Signs Your Child May Have a Hearing Loss
Jun 17 2019
While some children are diagnosed with hearing loss at birth, following his or her newborn hearing screening, other children do not exhibit signs of hearing loss until later in life. For parents and guardians it is important to know the signs of hearing loss in young children to ensure they connect with resources to help them develop language from an early age.
Signs Your Infant or Toddler May Be Hard of Hearing
Even if your child was not diagnosed with hearing loss following his or her newborn hearing screening, he or she can still become hard of hearing over time. Keeping an eye on developmental milestones pertaining to language – and whether or not your child is meeting them – is one way to detect early signs of hearing loss. For example:
· Does your infant or toddler respond to loud noises? (Is he or she startled? Does he or she cry?)
· Does your child turn his or her head to locate the source of sound? (e.g., mom or dad talking, family dog barking, etc.)
· Are there a few simple words or sounds in your child’s vocabulary by the time of his or her first birthday? (Think: mama, bye, etc.) Can he or she communicate with two-word phases by the second birthday? (Think: All done, More please, etc.) How about short sentences by age 3? (Think: I want milk. Read the book. etc.)
· Does your toddler respond to the sound of his or her name?
· Does your toddler consistently ask for noises – music, television volume, etc. – to be louder?
· Does your child seem to be visually attentive?
Signs Your School-Aged Child May Have Hearing Loss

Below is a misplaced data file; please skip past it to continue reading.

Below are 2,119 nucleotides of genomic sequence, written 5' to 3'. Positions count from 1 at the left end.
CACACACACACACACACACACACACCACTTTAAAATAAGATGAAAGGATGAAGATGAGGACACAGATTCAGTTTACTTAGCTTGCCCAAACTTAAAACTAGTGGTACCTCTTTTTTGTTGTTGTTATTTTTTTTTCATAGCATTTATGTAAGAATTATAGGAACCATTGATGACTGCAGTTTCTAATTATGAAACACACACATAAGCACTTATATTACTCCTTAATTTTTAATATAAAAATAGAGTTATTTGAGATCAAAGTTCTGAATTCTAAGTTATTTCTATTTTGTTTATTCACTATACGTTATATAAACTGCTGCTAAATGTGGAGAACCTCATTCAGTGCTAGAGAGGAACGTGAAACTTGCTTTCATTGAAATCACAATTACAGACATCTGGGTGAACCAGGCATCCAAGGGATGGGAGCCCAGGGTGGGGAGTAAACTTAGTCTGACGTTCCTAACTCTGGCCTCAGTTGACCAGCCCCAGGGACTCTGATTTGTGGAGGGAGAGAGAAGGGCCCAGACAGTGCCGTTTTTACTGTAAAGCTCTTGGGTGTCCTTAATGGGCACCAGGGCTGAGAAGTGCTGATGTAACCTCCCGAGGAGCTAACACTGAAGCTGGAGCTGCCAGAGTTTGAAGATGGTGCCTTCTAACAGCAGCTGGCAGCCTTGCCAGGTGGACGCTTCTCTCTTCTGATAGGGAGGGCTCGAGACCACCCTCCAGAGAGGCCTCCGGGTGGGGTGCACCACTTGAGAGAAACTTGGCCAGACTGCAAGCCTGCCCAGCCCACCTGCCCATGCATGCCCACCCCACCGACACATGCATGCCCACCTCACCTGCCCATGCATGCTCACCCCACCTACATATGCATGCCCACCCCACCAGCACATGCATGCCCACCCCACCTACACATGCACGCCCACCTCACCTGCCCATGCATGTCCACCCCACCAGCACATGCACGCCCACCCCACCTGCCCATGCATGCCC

For some children, loss of hearing may develop over time. There is a wide range of causes, such as frequent middle ear infections, ototoxic medications, wax blockages, illnesses that provoke high fevers (meningitis, measles, mumps), and genetic predispositions to progressive hearing loss, which can contribute to their loss of hearing. Fortunately, early diagnosis can help to minimize language and learning delays that may result from hearing loss. Signs your child may have difficulty hearing include:
· Repeatedly saying “what” or “huh” in response to directions or other oral conversation
· Positioning himself or hersefl in close proximity to the television or a sound system when listening to music
· Increasingly asking to adjust media to a higher volume
· Exhibiting unclear speech, including frequent mispronunciation of words
· Struggling to process verbal information when presented with settings with high volumes of background noise
· Appearing to be more focused on visual cues (lip movement, hand gestures, etc.) than spoken words during conversation
· Seeming unresponsive or inattentive
What Happens After the Diagnosis?
Hearing loss can range from mild to profound and how children exhibit this loss can vary. Hearing loss must be addressed prior to speech and language therapy. A pediatrician office can perform a screener and a complete test can be performed with an audiologist. If hearing aids are appropriate, they will be provided prior to speech therapy.
While some children may make adequate progress with speech therapy to help them overcome any language delays, others may benefit from a comprehensive approach to treating hearing loss that includes a combination of therapeutic services (including speech therapy and, possibly, occupational therapy), learning American Sign Language (ASL) and the support of a hearing assistive device such as hearing aids.
Every child is unique but the key to helping prevent any language or learning delays associated with hearing loss is connecting children with resources from an early age. Whether he or she is young enough to benefit from participating in a Birth-to-Three program or have access to speech therapy and other supports in local elementary, middle or high school, connecting deaf and hard of hearing children with resources to minimize language barriers is key to setting them up for a lifetime of continued learning and success.